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If Activism Is The New Brunch, Can You Do All-You-Can-Eat?

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By: Holly Ashby and Kasi Martin

It comes as no shocker that political activism is on the rise right now. But fashion lovers concerned about sustainability and ethics haven’t seen this carry into their field. You may think, “What’s the point of carefully sourcing ethical clothes when it seems that everyone else is still shopping at fast-fashion retailers and throwing out fabrics by the ton?” This disillusionment is a real danger and puts fashion activists at risk for burnout.

It comes as no shocker that political activism is on the rise right now. But fashion lovers concerned about sustainability and ethics haven’t seen this carry into their field. You may think, “What’s the point of carefully sourcing ethical clothes when it seems that everyone else is still shopping at fast-fashion retailers and throwing out fabrics by the ton?” This disillusionment is a real danger and puts fashion activists at risk for burnout.

While ‘all-you-can-eat’ sounds appetizing for brunch, avoiding this ‘do it all’ approach in activism is of paramount importance.

What is activist burnout?

Burnout doesn’t discriminate. While it may take different forms, it affects the hard-pressed exec, new parent or free-spirited creative the same. Unfortunately, it’s something we’re forced to deal with every time we make a decision, whether it’s big or small. But burnout can be debilitating. It causes chronic stress that often leads to complete mental and physical exhaustion. For most of us, particularly for those of us in the field of advocacy, it takes significant time to recover from the fallout.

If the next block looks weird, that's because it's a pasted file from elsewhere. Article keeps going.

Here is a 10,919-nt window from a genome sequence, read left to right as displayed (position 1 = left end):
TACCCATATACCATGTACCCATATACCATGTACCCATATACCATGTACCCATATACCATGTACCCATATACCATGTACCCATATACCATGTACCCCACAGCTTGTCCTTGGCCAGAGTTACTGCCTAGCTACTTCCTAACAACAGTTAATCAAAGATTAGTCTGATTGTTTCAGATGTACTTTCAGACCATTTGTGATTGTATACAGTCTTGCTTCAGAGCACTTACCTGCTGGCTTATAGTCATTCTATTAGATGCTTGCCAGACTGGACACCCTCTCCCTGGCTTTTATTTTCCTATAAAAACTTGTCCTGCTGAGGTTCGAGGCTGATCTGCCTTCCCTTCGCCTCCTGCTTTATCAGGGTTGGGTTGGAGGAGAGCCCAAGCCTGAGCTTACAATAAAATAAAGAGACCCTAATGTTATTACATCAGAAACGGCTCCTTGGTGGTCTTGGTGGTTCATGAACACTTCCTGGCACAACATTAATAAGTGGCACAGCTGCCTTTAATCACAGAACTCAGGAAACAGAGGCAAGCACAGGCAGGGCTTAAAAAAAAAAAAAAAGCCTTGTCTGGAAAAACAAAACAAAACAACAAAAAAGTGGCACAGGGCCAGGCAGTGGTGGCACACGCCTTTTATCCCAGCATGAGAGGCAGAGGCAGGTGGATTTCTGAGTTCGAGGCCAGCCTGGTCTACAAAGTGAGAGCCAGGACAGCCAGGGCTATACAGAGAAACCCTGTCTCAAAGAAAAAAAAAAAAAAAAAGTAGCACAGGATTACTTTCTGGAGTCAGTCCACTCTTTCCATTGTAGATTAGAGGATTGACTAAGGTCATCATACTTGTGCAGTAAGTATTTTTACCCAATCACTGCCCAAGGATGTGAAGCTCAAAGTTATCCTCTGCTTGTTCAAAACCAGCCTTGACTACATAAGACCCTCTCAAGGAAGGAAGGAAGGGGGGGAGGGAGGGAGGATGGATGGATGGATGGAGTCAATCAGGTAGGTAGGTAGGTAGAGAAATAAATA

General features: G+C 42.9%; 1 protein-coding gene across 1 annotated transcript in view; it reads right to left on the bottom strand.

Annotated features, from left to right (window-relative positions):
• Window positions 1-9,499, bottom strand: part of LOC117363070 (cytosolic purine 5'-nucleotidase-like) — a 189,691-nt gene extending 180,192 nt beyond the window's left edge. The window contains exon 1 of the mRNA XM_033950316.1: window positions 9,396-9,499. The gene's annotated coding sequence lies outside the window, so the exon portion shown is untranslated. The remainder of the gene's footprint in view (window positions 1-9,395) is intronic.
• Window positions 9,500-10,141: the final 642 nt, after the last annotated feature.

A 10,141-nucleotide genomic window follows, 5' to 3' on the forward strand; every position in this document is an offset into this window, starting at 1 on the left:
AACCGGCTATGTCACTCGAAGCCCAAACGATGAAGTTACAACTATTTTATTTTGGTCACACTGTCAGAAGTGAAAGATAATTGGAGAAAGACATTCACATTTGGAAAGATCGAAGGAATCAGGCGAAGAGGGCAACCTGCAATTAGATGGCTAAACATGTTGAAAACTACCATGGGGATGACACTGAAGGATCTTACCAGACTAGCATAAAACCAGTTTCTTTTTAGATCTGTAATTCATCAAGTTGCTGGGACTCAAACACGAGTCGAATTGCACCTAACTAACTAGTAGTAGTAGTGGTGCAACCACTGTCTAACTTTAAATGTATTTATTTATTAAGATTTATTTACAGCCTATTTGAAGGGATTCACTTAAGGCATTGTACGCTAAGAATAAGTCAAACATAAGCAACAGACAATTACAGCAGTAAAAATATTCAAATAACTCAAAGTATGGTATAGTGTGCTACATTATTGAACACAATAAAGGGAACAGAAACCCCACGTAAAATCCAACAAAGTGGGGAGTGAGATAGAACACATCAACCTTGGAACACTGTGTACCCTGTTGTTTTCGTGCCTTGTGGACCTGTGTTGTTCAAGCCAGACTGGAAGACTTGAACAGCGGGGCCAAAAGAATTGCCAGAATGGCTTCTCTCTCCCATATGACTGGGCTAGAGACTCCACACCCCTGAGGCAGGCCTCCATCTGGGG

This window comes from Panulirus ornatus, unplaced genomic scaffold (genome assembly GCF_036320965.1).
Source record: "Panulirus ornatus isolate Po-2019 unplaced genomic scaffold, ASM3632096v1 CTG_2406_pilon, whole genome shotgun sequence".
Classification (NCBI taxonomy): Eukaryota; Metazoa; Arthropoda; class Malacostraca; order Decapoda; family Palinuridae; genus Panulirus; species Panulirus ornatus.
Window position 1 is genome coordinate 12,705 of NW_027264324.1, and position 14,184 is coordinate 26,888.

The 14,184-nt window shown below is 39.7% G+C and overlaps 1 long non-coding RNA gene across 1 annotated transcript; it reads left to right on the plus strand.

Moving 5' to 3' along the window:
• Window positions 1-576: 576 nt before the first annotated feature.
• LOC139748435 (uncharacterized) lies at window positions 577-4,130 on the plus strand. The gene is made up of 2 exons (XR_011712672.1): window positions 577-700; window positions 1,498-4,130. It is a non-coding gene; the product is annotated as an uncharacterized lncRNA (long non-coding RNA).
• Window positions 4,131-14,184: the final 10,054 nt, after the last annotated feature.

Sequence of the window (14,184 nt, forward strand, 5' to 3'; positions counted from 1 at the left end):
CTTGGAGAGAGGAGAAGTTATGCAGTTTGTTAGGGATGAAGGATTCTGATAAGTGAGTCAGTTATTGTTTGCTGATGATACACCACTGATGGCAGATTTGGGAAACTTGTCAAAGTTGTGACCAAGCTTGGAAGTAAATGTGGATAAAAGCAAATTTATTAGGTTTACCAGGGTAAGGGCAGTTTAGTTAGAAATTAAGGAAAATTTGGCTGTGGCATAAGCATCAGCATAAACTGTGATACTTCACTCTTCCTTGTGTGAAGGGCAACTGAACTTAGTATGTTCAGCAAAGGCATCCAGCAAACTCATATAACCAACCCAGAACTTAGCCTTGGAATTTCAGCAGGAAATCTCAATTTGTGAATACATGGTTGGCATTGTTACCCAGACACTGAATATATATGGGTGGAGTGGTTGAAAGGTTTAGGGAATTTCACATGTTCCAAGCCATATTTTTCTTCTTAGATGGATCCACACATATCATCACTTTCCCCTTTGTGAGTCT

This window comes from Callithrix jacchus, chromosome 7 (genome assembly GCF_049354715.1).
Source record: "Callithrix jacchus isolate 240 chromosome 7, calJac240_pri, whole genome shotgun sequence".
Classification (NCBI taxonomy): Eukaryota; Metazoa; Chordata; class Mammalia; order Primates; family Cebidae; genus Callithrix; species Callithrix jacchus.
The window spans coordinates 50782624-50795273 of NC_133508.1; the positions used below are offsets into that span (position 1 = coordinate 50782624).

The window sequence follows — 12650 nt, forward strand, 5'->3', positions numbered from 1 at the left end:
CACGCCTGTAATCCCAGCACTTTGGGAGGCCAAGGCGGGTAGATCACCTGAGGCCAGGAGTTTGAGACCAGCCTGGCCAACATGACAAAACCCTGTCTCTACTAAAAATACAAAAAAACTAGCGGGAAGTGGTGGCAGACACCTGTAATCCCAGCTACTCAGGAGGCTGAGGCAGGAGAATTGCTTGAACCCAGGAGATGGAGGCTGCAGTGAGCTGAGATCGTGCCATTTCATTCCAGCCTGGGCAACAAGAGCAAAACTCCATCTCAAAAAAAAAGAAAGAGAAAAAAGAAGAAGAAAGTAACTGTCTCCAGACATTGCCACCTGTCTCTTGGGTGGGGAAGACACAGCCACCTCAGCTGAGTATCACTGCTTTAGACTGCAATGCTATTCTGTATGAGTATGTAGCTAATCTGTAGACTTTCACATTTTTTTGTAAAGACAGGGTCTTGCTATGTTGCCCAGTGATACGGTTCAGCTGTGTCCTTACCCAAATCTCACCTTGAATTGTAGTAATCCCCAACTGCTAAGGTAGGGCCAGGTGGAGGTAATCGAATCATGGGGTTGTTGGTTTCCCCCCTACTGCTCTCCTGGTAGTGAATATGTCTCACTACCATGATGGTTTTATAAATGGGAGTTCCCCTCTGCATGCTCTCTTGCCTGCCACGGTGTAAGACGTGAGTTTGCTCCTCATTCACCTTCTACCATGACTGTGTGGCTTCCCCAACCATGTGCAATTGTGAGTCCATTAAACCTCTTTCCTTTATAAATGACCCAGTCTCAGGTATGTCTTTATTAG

Whether you volunteer, campaigner or consider yourself a ‘conscious consumer’, you carry an extra burden of responsibility on top of the normal stresses of life. Furthermore, as a person who cares deeply about issues such as fair trade, environmentalism, and labor, you likely encounter bad news on a daily basis. The emotional strain of these problems can take a substantial toll.

Becoming overwhelmed by the enormity of global problems and putting too much pressure on yourself to change your lifestyle overnight is, ultimately, unproductive. Our individual choices do matter, but carrying too much of the burden will leave you depleted, and unable to help anyone. So how can you avoid activist burnout?


Take it slowly

There’s no end to the sacrifices you can make and responsibilities you can embrace when you’re trying to change the world. If you try to take it on all at once, becoming overwhelmed is inevitable. Trying to convert your entire closet to ‘eco fabrics’ or committing to “zero-waste” living overnight will only add to your stress levels. These things are incredibly hard to achieve and expecting instant progress means you’ll be more likely to give up and revert to your old ways.

Allowing your habits as a conscious consumer to evolve naturally is important if you want to lead a lifestyle that’s sustainable for the long haul. When committing to lifestyle changes, try focusing narrowly on one issue that you care about (like animal rights, clean water, fair wages, etc). Let yourself settle into some small initial changes and steadily incorporate more as they become routine. With less to contend with at once, you won’t feel like you’re fighting an uphill battle. Plus, you’ll probably develop expertise about your chosen issue.

Connect with a community

Visiting websites like this one is a great start in seeking advice [you can also find more here]. By connecting with a like-minded community you’ll create a network of support. Social media has also made this easier, especially if you’re interested in joining a globally-minded community. Learn the relevant hashtags for your issue and start connecting that way as a first step.